What does cancelling SATs mean for schools?

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It’s now been confirmed there will be no Year 6 SATs for the second year running. This follows the announcement that KS1 tests were cancelled at the end of last year.

Last year when the pandemic closed schools to most pupils and national assessments were withdrawn, it was assumed that it would be a one off. But as we enter 2021, Covid-19 is still with us and once again we’re faced with school closures, cancelled exams and disruption to learning.

Education Secretary Gavin Williamson told MPs that continuing with Year 6 SATs would be an additional burden on schools, and many school leaders would agree.  The announcement has no doubt been welcomed with a sigh of relief in many quarters but there may also be some frustration in others.

So what is the likely impact of cancelling SATs in 2021?

A missed opportunity for national benchmarking?

Despite their detractors, many heads and other school leaders use the SATs data to compare their pupils’ performance in a national context. Indeed, some schools rely heavily on SATs data to identify where they should focus their resources, so a dip in maths results could signal a need for additional training or performance management in this area.

Many secondary heads use the data to help them understand their new intake, particularly when it comes to identifying potential gaps in learning which need to be addressed early in Year 7.

And parents may miss this added opportunity to understand how their child is doing at school and how they could offer support at home.

There’s also the fact that SATs are an established feature of the education landscape and at KS2 are part and parcel of a child’s last year of primary school, along with leavers’ assemblies, signing shirts and school trips – most of which were also a casualty of the pandemic.

Or a chance to focus on other things?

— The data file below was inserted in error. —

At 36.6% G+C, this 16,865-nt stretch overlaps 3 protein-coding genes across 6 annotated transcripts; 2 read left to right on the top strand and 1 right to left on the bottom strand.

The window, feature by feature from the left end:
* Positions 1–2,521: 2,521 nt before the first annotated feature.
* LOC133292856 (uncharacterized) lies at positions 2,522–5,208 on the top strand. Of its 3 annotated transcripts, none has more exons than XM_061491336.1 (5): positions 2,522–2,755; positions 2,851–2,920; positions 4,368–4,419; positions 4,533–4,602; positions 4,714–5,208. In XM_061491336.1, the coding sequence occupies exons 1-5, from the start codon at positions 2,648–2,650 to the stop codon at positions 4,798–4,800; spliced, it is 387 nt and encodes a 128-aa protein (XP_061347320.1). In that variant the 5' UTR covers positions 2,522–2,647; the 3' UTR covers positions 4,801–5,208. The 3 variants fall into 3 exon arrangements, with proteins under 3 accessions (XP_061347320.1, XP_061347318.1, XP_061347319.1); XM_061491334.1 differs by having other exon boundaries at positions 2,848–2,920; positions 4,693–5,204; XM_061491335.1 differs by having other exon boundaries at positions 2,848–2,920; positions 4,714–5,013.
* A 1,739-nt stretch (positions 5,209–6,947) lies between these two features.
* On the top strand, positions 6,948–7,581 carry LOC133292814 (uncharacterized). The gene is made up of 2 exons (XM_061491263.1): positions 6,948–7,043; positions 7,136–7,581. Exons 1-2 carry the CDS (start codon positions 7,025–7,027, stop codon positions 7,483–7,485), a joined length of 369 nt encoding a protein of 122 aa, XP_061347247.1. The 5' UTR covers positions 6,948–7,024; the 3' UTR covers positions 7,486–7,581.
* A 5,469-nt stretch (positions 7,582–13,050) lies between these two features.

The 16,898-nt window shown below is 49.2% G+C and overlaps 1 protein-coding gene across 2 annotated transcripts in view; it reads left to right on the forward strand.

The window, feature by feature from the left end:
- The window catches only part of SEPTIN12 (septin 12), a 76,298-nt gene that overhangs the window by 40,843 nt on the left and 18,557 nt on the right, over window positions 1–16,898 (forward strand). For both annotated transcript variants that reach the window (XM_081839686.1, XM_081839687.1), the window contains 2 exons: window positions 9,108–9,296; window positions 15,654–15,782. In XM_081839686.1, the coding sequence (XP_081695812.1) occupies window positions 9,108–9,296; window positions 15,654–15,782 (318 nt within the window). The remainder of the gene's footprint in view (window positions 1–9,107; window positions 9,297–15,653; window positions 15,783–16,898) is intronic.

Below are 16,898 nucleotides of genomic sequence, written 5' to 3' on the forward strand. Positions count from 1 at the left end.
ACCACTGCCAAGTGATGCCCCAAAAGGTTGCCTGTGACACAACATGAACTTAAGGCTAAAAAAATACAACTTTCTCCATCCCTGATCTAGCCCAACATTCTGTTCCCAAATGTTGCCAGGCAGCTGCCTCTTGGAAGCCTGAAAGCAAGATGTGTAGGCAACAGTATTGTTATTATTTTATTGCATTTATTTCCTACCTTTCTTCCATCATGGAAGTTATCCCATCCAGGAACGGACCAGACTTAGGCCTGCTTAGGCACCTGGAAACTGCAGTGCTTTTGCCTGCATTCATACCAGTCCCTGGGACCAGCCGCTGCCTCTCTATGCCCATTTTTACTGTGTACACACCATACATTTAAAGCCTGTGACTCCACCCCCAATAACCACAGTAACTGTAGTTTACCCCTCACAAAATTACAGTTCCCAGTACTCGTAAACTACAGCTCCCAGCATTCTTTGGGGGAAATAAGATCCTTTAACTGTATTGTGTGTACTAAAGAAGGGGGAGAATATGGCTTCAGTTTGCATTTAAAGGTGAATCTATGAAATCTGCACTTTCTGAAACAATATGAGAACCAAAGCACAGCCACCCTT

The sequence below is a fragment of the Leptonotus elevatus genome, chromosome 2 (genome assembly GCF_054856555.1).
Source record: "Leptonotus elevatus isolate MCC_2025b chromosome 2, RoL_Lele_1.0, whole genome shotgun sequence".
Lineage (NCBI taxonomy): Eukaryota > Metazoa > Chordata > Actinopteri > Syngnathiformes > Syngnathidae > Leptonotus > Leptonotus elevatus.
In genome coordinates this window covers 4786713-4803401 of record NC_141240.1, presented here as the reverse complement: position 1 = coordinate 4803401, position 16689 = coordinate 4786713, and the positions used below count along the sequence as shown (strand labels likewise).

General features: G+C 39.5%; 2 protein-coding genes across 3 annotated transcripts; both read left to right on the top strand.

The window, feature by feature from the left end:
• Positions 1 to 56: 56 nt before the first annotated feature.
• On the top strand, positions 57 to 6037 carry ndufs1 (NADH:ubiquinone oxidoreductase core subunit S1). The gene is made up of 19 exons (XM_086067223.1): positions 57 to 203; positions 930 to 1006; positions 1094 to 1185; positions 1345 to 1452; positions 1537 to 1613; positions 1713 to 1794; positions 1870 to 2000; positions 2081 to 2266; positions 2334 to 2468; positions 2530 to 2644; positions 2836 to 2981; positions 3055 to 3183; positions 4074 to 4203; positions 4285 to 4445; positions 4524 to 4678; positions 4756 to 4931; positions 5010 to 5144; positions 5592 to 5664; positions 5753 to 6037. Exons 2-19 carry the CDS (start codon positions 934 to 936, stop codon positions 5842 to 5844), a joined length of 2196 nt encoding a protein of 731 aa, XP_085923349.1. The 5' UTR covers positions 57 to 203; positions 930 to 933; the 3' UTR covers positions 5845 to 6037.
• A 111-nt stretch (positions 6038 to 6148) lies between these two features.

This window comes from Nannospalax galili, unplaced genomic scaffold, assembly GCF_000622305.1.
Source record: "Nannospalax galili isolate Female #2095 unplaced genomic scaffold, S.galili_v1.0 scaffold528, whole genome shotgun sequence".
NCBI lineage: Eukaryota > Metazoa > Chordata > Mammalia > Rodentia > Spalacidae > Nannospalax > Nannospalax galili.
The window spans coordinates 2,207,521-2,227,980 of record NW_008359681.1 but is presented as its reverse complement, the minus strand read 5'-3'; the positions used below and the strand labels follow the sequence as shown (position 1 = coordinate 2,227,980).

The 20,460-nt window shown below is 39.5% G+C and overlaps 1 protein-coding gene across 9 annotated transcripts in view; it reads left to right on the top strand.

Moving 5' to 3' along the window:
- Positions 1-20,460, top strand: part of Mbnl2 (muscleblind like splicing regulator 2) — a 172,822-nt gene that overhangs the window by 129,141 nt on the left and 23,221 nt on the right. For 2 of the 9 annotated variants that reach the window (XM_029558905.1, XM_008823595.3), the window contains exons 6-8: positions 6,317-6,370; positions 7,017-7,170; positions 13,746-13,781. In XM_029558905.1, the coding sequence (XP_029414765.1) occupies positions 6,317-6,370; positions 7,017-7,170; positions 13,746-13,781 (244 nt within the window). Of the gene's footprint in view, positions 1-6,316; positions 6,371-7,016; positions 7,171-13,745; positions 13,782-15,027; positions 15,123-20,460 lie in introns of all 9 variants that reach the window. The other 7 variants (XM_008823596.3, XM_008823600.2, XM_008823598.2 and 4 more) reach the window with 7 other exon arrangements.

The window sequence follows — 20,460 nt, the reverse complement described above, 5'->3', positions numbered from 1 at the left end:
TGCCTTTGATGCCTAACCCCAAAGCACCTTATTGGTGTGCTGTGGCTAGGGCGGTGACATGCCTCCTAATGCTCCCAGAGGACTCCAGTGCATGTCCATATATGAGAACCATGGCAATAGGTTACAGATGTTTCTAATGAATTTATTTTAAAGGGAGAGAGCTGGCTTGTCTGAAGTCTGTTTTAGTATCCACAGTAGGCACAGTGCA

Over the past year, there have been huge variations in the way schools and their families have been affected by virus outbreaks, tiered restrictions and interruptions to children’s education. Some schools have had to keep entire year groups at home to prevent the spread of infection. Others have seen their communities devastated by financial hardship.

Now we are in a third lockdown and once again pupils are having vastly different experiences of learning. There’s simply no level playing field.

Many heads feel strongly that testing takes time away from teaching and will be glad to be relieved of the pressure of preparing children for SATs. They can focus their time and energy wholeheartedly on helping pupils make up for the learning they have missed.

Building on firm foundations

So without SATS for the second year in a row, where do we go from here?

SATs tell us what a child can do and whether they are at the expected level in maths and English. What they don’t tell us is what that child has missed in their learning and how they have progressed since the pandemic started. Or how well they are doing in other subject areas.

Cancelling the SATs creates an opportunity for teachers to change the emphasis of the assessment process. where teachers look at the building blocks a child needs to move ahead.

Teachers can concentrate on the more subtle, stress free assessment of their pupils during day-to-day teaching and learning to see where progress is being made and what the next steps should be.

This approach makes sense in a year where the gaps that have appeared due to months of disrupted formal education will be wider and more diverse than ever before.

With SATs no longer a feature, leaders can ensure that children enjoy a more varied and comprehensive curriculum as they head towards secondary school.

Love them or hate them, mourn them or rejoice, not having to prepare pupils for SATs reduces the pressure on teachers as well as pupils and this has to be a good thing when schools are doing all they can to alleviate stress and boost resilience and wellbeing.

There were no SATs in 2020, and the sector has managed without them. Primary schools were still able to assess their pupils, secondary schools catered for their new cohorts and the Year 7s soon found their feet in their new schools.

Our children have missed out on so much this past year, whether we are for or against the cancellation of SATs, we can all agree that the focus on preparing our children in the best way possible for their next step in education has to be the priority.

Find out more about how Juniper Education can help your school with assessment in a year with no Key Stage 2 SATs

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